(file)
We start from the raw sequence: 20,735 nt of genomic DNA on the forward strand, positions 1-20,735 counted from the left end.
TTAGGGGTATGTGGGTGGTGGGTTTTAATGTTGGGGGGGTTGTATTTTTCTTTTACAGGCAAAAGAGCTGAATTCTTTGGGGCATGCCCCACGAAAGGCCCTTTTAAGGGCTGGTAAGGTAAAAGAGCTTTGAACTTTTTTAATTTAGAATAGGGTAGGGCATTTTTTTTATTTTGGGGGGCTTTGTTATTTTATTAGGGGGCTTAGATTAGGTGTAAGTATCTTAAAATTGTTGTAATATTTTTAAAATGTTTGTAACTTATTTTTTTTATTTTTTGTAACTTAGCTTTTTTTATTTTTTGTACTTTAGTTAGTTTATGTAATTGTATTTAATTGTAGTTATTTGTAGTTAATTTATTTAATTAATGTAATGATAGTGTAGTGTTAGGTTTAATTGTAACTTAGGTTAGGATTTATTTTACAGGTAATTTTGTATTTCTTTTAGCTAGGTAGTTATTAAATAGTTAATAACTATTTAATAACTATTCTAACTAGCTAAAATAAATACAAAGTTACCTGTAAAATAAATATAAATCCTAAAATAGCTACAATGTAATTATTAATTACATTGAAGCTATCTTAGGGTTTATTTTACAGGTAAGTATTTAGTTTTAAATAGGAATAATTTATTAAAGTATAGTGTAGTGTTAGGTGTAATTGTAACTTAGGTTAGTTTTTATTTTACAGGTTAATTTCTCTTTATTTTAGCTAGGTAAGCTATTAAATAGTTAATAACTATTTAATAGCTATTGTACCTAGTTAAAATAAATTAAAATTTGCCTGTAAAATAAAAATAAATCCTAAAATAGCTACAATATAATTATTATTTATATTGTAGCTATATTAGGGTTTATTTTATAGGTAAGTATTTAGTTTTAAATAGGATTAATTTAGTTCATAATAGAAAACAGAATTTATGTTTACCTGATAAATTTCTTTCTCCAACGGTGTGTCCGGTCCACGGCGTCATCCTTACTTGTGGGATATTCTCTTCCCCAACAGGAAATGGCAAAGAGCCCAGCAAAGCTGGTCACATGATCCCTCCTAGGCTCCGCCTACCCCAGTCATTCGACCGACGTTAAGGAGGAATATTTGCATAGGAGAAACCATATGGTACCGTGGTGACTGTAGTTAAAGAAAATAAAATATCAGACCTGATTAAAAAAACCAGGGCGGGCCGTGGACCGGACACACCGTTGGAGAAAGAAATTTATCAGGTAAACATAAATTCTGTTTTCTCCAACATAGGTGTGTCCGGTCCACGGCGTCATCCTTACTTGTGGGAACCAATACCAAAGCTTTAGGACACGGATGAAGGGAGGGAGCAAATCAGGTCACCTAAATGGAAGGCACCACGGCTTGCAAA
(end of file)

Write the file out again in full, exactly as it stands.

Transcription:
We start from the raw sequence: 20,735 nt of genomic DNA on the forward strand, positions 1-20,735 counted from the left end.
TTAGGGGTATGTGGGTGGTGGGTTTTAATGTTGGGGGGGTTGTATTTTTCTTTTACAGGCAAAAGAGCTGAATTCTTTGGGGCATGCCCCACGAAAGGCCCTTTTAAGGGCTGGTAAGGTAAAAGAGCTTTGAACTTTTTTAATTTAGAATAGGGTAGGGCATTTTTTTTATTTTGGGGGGCTTTGTTATTTTATTAGGGGGCTTAGATTAGGTGTAAGTATCTTAAAATTGTTGTAATATTTTTAAAATGTTTGTAACTTATTTTTTTTATTTTTTGTAACTTAGCTTTTTTTATTTTTTGTACTTTAGTTAGTTTATGTAATTGTATTTAATTGTAGTTATTTGTAGTTAATTTATTTAATTAATGTAATGATAGTGTAGTGTTAGGTTTAATTGTAACTTAGGTTAGGATTTATTTTACAGGTAATTTTGTATTTCTTTTAGCTAGGTAGTTATTAAATAGTTAATAACTATTTAATAACTATTCTAACTAGCTAAAATAAATACAAAGTTACCTGTAAAATAAATATAAATCCTAAAATAGCTACAATGTAATTATTAATTACATTGAAGCTATCTTAGGGTTTATTTTACAGGTAAGTATTTAGTTTTAAATAGGAATAATTTATTAAAGTATAGTGTAGTGTTAGGTGTAATTGTAACTTAGGTTAGTTTTTATTTTACAGGTTAATTTCTCTTTATTTTAGCTAGGTAAGCTATTAAATAGTTAATAACTATTTAATAGCTATTGTACCTAGTTAAAATAAATTAAAATTTGCCTGTAAAATAAAAATAAATCCTAAAATAGCTACAATATAATTATTATTTATATTGTAGCTATATTAGGGTTTATTTTATAGGTAAGTATTTAGTTTTAAATAGGATTAATTTAGTTCATAATAGAAAACAGAATTTATGTTTACCTGATAAATTTCTTTCTCCAACGGTGTGTCCGGTCCACGGCGTCATCCTTACTTGTGGGATATTCTCTTCCCCAACAGGAAATGGCAAAGAGCCCAGCAAAGCTGGTCACATGATCCCTCCTAGGCTCCGCCTACCCCAGTCATTCGACCGACGTTAAGGAGGAATATTTGCATAGGAGAAACCATATGGTACCGTGGTGACTGTAGTTAAAGAAAATAAAATATCAGACCTGATTAAAAAAACCAGGGCGGGCCGTGGACCGGACACACCGTTGGAGAAAGAAATTTATCAGGTAAACATAAATTCTGTTTTCTCCAACATAGGTGTGTCCGGTCCACGGCGTCATCCTTACTTGTGGGAACCAATACCAAAGCTTTAGGACACGGATGAAGGGAGGGAGCAAATCAGGTCACCTAAATGGAAGGCACCACGGCTTGCAAA